Leydig cells: What are they? Morphology, Function, Development and Testosterone Replacement Therapy

They are also called the interstitial cells of the testes and are responsible for producing androgens, such as testosterone.

This is the male sex hormone responsible for the growth and maintenance of germ epithelial cells and the development of secondary sexual characteristics.

Leydig cell morphology

The leydig cell has a rounded, irregular polyhedral, and occasionally elongated shape, and is approximately 20 microns in diameter.

They are located in the testes (in the parenchyma of the testicular gonads), they form groups in the angular spaces between the interstitium of the testes near the seminiferous tubules and are usually associated with blood vessels.

The nucleus of the leydig cell is central and low in heterochromatin , with one or two prominent nucleoli.

The cytoplasm is acidophilic and very abundant, containing many long mitochondria with tubular ridges attached to the rough endoplasmic reticulum.

The most abundant cytoplasmic organelle is the smooth endoplasmic reticulum.

Leydig cells often show Reinke’s cytoplasmic crystals, clustered in the cytoplasm. The function of these crystals is unknown.

It has a large Golgi complex, centrioles, lipid droplets and abundant lipochromic pigment granules.

Leydig cells do not have secretory vesicles, so it is thought that testosterone is released with the same speed with which it is synthesized.


The Leydig cells secrete testosterone, after puberty, which is the most important sex hormone in men.

The production of luteinizing hormone is controlled by a stimulus that sends the pituitary through the bloodstream.

Luteinic hormone develops the number and function of Leydig cells.

By binding to its membrane receptor on Leydig cells, it will cause an increase in the concentration of cyclic adenosine monophosphate.

Cyclic adenosine monophosphate is a nucleotide that acts as a messenger in various biological processes in the cytoplasm .

As a consequence, the expression of genes to proteins occurs, these are enzymes that catalyze reactions from cholesterol to testosterone.

The steroidogenic acute regulatory protein acts in this complex to enhance the movement of cholesterol across membranes and thus increase testosterone formation.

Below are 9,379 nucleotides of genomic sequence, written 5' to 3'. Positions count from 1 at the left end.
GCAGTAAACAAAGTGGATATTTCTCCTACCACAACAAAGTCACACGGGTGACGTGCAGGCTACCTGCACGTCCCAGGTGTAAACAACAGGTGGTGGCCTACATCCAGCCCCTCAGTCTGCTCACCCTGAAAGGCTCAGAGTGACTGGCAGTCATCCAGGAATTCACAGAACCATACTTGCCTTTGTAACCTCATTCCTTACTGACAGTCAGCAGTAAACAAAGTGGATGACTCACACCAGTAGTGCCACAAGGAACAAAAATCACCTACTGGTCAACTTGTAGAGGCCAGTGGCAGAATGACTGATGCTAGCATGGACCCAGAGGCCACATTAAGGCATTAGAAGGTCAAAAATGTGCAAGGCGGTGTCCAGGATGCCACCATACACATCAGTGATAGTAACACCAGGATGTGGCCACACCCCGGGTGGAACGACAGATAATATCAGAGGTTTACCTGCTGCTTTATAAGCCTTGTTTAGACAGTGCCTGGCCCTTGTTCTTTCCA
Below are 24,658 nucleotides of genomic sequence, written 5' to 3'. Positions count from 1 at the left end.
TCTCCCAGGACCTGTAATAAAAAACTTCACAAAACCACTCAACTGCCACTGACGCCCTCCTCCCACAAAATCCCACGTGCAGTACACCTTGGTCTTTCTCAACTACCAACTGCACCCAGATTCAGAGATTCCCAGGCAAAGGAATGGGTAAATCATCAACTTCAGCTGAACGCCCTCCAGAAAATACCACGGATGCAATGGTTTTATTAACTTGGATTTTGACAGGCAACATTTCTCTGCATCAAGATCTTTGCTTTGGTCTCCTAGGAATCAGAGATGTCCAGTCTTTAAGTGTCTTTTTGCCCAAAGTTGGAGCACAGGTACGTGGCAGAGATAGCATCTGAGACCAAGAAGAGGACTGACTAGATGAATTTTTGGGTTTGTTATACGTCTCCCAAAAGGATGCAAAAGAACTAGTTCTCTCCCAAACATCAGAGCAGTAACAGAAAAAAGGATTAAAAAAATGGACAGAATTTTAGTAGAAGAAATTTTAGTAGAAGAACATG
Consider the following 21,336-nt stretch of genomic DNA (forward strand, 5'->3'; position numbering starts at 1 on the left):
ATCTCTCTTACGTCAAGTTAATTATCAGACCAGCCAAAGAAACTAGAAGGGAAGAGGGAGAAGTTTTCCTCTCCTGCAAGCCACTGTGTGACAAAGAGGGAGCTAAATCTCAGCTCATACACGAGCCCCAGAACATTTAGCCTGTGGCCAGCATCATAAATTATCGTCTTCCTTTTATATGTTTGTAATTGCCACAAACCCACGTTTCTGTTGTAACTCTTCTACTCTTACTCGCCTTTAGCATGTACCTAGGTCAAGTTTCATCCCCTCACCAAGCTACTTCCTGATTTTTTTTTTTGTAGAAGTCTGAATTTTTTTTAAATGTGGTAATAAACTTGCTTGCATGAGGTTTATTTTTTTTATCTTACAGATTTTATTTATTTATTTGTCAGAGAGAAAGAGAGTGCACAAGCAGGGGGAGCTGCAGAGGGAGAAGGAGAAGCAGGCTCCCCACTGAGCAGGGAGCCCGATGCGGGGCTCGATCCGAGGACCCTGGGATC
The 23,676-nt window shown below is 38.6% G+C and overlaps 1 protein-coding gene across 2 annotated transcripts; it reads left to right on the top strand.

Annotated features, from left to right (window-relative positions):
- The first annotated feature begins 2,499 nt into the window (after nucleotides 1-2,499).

Testosterone is the hormone that determines male characteristics such as: the differentiation of male genitalia and cerebral masculinization, it also regulates male reproductive function.

These cells are believed to be the cause of some forms of infertility.

Decreased testosterone production occurs in many young and aging men, resulting in quality-of-life and metabolic changes.


Interstitial cells (Leydig) probably originate from the mesonephros and develop outside the testicular cord, in the testes.

From the seventh week they secrete increasing amounts of testosterone.

The maximum is reached in the course of the second trimester, when the final differentiation in the direction of the male phenotype takes place.

During the development of the fetal testis, fetal Leydig cells originate from multiple progenitor cells.

The specification and function of fetal Leydig cells are under strict regulation of specific genes and signaling proteins.

The Sértoli cells are located inside the seminiferous tubules, and surround the germ cells, forming the blood-testicular barrier.

The functions of Sértoli cells are the phagocytosis of cellular debris produced during the differentiation of germ cells, for the correct proliferation and differentiation of primitive spermatogonia.

It is important to note that the synthesis of the specific receptor protein for androgen in supporting cells (Sertoli) is encoded by a gene on the X chromosome.

A mutation in this gene is responsible for the insusceptibility to androgens (feminizing testes).

In the target organ, testosterone diffuses through the cell membrane where it binds to cytoplasmic receptor proteins and is therefore transported to the cell nucleus in this way.

Within the nucleus of the cell it binds to a nuclear receptor and this hormone-receptor complex is finally able to bind to regions of DNA, which regulates the transcription of a number of additional proteins.

Depending on the type of target organ involved, testosterone is active (Wolff mesonephric duct, epididymis, seminal vesicle, among others) or functions as a precursor hormone and is only activated with its transformation through endohydotestosterone 5-reductase (external genital organs, urogenital sinus).

In addition to its role in embryonic development, testosterone is also important for the expression of secondary characteristics of the male sex.

The main function of fetal Leydig cells is to produce androgens to masculinize male embryos.

Testosterone replacement therapy

One of the main functions of Leydig cells is to produce testosterone after stimulation by the pituitary luteinizing hormone.

Leydig cells, through the synthesis of testosterone, play a key role in sex determination by inducing differentiation of Wolffian ducts in male reproductive organs.

In addition, the Leydig cells produce an insulin-like growth factor that is required for scrotal descent of the testis.

Cultured Leydig cells are a useful in vitro model to better understand testicular development and to develop treatments for male reproductive disorders.

Testosterone replacement therapy is widely used to raise serum testosterone levels in hypogonadal men.

With the acquired knowledge of the mechanisms involved in the formation of testosterone, it is also conceivable to use pharmacological means to increase serum testosterone by stimulation with Leydig cells.